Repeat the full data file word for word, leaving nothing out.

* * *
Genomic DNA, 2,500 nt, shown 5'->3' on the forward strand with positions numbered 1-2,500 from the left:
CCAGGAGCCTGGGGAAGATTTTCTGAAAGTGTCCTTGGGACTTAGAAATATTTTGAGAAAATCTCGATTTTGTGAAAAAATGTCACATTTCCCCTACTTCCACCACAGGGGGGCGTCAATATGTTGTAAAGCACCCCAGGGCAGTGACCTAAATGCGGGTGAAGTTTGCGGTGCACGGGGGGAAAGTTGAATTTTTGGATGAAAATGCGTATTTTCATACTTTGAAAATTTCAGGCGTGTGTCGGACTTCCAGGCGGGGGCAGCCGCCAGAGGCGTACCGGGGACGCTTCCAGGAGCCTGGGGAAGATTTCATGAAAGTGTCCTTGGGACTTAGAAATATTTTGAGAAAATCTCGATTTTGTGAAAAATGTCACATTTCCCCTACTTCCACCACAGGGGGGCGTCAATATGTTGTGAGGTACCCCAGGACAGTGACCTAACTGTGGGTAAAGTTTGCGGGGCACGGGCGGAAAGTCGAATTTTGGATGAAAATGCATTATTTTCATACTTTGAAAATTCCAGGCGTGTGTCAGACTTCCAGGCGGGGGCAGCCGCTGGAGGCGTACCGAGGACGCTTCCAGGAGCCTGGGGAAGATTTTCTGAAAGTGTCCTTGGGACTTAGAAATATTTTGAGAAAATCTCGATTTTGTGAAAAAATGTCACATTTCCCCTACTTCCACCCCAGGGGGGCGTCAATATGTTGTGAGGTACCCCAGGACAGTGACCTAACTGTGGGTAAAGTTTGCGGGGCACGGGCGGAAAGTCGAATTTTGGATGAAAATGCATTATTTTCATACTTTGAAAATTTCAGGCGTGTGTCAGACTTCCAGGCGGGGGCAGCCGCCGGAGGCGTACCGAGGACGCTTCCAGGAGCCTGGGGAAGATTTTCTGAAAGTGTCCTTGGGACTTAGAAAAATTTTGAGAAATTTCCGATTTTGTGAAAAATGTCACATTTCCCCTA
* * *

Genomic DNA, 2,500 nt, shown 5'->3' on the forward strand with positions numbered 1-2,500 from the left:
CCAGGAGCCTGGGGAAGATTTTCTGAAAGTGTCCTTGGGACTTAGAAATATTTTGAGAAAATCTCGATTTTGTGAAAAAATGTCACATTTCCCCTACTTCCACCACAGGGGGGCGTCAATATGTTGTAAAGCACCCCAGGGCAGTGACCTAAATGCGGGTGAAGTTTGCGGTGCACGGGGGGAAAGTTGAATTTTTGGATGAAAATGCGTATTTTCATACTTTGAAAATTTCAGGCGTGTGTCGGACTTCCAGGCGGGGGCAGCCGCCAGAGGCGTACCGGGGACGCTTCCAGGAGCCTGGGGAAGATTTCATGAAAGTGTCCTTGGGACTTAGAAATATTTTGAGAAAATCTCGATTTTGTGAAAAATGTCACATTTCCCCTACTTCCACCACAGGGGGGCGTCAATATGTTGTGAGGTACCCCAGGACAGTGACCTAACTGTGGGTAAAGTTTGCGGGGCACGGGCGGAAAGTCGAATTTTGGATGAAAATGCATTATTTTCATACTTTGAAAATTCCAGGCGTGTGTCAGACTTCCAGGCGGGGGCAGCCGCTGGAGGCGTACCGAGGACGCTTCCAGGAGCCTGGGGAAGATTTTCTGAAAGTGTCCTTGGGACTTAGAAATATTTTGAGAAAATCTCGATTTTGTGAAAAAATGTCACATTTCCCCTACTTCCACCCCAGGGGGGCGTCAATATGTTGTGAGGTACCCCAGGACAGTGACCTAACTGTGGGTAAAGTTTGCGGGGCACGGGCGGAAAGTCGAATTTTGGATGAAAATGCATTATTTTCATACTTTGAAAATTTCAGGCGTGTGTCAGACTTCCAGGCGGGGGCAGCCGCCGGAGGCGTACCGAGGACGCTTCCAGGAGCCTGGGGAAGATTTTCTGAAAGTGTCCTTGGGACTTAGAAAAATTTTGAGAAATTTCCGATTTTGTGAAAAATGTCACATTTCCCCTA